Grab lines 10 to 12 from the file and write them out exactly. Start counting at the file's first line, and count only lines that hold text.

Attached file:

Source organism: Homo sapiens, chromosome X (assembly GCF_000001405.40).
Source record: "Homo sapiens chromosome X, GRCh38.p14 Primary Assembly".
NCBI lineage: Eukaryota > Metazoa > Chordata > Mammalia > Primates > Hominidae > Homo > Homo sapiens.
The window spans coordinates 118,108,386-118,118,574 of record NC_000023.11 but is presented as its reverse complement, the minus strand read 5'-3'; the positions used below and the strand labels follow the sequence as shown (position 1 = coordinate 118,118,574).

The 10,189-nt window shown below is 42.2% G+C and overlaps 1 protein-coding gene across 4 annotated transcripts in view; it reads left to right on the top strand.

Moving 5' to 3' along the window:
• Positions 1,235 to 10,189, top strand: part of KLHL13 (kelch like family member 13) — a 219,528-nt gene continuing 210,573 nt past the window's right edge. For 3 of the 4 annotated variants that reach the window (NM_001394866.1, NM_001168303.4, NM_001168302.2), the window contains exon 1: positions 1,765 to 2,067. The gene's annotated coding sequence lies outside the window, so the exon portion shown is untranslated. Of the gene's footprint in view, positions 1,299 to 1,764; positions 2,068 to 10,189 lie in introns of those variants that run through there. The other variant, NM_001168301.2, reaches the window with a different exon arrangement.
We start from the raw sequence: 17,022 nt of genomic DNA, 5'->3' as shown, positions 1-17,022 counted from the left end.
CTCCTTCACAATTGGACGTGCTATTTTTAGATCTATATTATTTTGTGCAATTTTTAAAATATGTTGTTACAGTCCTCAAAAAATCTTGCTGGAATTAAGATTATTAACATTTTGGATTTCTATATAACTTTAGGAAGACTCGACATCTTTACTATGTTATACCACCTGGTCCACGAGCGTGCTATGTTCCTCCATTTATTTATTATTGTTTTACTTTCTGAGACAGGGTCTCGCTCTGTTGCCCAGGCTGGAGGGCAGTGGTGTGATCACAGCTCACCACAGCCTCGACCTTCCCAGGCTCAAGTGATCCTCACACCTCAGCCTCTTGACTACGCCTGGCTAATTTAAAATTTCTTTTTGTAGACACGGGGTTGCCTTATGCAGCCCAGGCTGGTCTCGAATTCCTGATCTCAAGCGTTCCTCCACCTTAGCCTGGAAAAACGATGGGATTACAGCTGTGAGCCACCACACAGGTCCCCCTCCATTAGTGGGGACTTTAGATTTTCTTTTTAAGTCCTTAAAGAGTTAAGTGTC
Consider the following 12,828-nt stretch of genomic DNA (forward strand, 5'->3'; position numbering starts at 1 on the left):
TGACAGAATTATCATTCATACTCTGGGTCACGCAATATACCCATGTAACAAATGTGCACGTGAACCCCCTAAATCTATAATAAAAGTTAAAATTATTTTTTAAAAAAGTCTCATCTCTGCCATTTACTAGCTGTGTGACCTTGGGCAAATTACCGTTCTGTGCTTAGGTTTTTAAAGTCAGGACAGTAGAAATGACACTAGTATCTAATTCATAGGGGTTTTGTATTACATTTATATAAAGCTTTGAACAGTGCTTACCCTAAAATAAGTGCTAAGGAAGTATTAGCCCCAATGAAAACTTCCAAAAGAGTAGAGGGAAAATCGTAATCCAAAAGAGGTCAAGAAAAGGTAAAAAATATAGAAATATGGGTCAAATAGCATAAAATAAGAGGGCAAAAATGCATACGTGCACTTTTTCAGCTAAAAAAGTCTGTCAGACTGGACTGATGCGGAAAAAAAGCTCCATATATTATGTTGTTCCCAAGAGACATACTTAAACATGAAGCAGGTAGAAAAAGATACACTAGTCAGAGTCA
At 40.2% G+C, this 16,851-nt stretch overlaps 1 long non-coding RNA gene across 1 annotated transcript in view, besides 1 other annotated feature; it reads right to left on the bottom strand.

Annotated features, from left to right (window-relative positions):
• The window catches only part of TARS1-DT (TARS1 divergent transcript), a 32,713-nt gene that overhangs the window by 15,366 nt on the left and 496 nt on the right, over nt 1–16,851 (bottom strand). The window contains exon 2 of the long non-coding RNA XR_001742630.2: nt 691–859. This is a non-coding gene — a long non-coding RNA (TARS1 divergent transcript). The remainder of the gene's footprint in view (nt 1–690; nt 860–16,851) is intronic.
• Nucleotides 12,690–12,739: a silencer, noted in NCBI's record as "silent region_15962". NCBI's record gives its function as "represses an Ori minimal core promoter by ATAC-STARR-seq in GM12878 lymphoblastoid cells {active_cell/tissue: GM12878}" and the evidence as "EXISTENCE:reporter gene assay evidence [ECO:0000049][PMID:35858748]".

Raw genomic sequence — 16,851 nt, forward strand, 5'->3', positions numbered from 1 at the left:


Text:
Consider the following 12,828-nt stretch of genomic DNA (forward strand, 5'->3'; position numbering starts at 1 on the left):
TGACAGAATTATCATTCATACTCTGGGTCACGCAATATACCCATGTAACAAATGTGCACGTGAACCCCCTAAATCTATAATAAAAGTTAAAATTATTTTTTAAAAAAGTCTCATCTCTGCCATTTACTAGCTGTGTGACCTTGGGCAAATTACCGTTCTGTGCTTAGGTTTTTAAAGTCAGGACAGTAGAAATGACACTAGTATCTAATTCATAGGGGTTTTGTATTACATTTATATAAAGCTTTGAACAGTGCTTACCCTAAAATAAGTGCTAAGGAAGTATTAGCCCCAATGAAAACTTCCAAAAGAGTAGAGGGAAAATCGTAATCCAAAAGAGGTCAAGAAAAGGTAAAAAATATAGAAATATGGGTCAAATAGCATAAAATAAGAGGGCAAAAATGCATACGTGCACTTTTTCAGCTAAAAAAGTCTGTCAGACTGGACTGATGCGGAAAAAAAGCTCCATATATTATGTTGTTCCCAAGAGACATACTTAAACATGAAGCAGGTAGAAAAAGATACACTAGTCAGAGTCA
At 40.2% G+C, this 16,851-nt stretch overlaps 1 long non-coding RNA gene across 1 annotated transcript in view, besides 1 other annotated feature; it reads right to left on the bottom strand.